Friday, August 14, 2009
Supervisor Sean Elsbernd Speaks at the Chamber of Commerce
Supervisor Sean Elsbernd addressed the San Francisco Chamber of Commerce recently, and reviewed the City’s fiscal status and future financial challenges with San Francisco business leaders.
Elsbernd was pleased that the Mayor and the Board of Supervisors were able to reach a consensus for a balanced FY 2009-2010 City budget last week, even though the budget may have to be revised again (and, perhaps, again) warranting further cuts in every City department if a revision is needed. The Supervisor cited several reasons for future budget revisions including revenue cuts from the State, lower local sales and hotel tax collections, and the growing number of Proposition 8 appeals for reductions in local property tax assessments.
Of continuing concern to the Supervisor is the growing pension and healthcare liability costs for the City's employees, present and retired. The City’s contribution to the employee pension fund grew by $80 million in this year’s budget--although it had been zero for a number of years when the market was robust--as the City is obligated to make up any losses incurred to the fund. Elsbernd questioned the political will to make any substantive changes in the pension program and called it a ‘third rail’ of local politics.
City workers that are currently employed receive 2% of their salary for every year of service up to 30 years, while police receive 3% of their salary per year up to 30 years. Elsbernd wasn’t sure what percentage of the entire City budget ($6.5 billion) went to pay for active and retired employees’ pensions and healthcare costs. He did cite the passage of Proposition B last year as the first step in reigning in the costs of healthcare coverage for City employees (Prop. B lengthened the amount of time employees have to work to gain 100% medical coverage for life upon retirement). The Supervisor suggested the business community, if it wanted to make changes in the City’s pension program, would need to collect the necessary amount of signatures and take a reform measure to the ballot.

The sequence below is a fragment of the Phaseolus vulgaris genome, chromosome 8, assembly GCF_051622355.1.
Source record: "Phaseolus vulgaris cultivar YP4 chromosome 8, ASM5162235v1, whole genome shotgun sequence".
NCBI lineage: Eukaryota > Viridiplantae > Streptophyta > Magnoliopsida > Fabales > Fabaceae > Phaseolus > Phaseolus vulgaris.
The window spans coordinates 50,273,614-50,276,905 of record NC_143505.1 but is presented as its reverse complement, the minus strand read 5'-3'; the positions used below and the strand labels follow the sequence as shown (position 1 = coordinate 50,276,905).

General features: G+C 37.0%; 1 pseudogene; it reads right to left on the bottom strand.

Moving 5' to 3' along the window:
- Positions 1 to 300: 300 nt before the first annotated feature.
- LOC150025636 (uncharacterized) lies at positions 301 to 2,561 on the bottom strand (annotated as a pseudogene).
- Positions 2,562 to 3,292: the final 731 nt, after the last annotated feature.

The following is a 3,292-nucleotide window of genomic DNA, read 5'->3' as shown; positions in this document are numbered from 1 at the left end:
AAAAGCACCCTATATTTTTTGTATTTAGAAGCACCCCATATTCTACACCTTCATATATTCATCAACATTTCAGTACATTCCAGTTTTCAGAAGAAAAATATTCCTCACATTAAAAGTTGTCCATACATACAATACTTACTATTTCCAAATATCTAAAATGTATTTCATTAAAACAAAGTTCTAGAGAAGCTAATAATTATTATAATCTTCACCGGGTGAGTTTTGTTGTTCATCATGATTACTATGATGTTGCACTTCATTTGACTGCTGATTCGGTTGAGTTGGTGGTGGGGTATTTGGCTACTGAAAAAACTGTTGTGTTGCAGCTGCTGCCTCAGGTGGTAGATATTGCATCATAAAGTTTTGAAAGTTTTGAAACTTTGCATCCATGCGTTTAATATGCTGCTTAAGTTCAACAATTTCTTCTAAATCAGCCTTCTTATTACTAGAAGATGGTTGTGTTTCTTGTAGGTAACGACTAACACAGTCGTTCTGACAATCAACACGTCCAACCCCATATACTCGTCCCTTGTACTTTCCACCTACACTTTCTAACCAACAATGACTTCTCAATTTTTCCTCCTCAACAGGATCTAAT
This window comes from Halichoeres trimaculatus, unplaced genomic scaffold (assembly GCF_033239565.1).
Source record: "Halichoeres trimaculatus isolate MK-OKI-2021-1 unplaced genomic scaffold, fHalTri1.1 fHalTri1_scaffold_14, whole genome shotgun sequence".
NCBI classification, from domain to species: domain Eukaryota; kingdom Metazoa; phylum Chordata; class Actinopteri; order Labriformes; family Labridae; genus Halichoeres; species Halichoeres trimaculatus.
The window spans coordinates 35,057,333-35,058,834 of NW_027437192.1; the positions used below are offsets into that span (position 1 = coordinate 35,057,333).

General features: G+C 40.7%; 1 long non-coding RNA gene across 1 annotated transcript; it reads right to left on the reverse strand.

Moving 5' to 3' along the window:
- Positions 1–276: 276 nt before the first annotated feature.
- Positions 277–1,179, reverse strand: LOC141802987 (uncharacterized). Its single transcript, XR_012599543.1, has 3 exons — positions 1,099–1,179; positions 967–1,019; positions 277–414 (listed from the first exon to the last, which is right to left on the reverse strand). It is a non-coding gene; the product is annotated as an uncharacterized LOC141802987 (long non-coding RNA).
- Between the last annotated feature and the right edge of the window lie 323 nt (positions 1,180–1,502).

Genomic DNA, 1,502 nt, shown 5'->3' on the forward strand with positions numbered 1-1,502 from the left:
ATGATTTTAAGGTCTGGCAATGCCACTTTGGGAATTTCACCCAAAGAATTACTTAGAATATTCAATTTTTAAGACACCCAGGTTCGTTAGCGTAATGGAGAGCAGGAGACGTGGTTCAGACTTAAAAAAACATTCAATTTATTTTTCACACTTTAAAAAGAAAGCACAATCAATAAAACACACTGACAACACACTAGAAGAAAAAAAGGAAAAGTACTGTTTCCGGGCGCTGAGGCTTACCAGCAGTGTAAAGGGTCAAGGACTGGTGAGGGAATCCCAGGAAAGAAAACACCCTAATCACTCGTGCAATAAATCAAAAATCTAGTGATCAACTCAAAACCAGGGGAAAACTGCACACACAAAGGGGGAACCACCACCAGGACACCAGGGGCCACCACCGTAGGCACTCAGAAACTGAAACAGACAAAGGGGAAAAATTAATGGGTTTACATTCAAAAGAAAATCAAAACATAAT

Jim Lazarus with the Chamber mentioned the damaging story about overtime costs and paid comp time, which is something that he thought had to be changed in future city labor contract negotiations. Lazarus also lamented that every opportunity the City has to contract out its services, the Board of Supervisors (at the request of employee unions) denies the requests. As such, the City will pay $30 million more for security and other services in FY 2009-2010 due to the Board of Supervisors’ refusal to contract out to the private sector.
Supervisor Elsbernd stated his support for the Mid-Market ARTS ordinance, and the measure to allow for Candlestick Park to sell its naming rights, both of which will appear on the November ballot. He is opposing the other three measures on the ballot: a charter amendment to create a 2 year budget and a 5 year financial plan; a charter amendment to remove the cap on the number of aides a Supervisor can have on staff (currently they are limited to 2); and, an ordinance that prohibits advertising on most City property .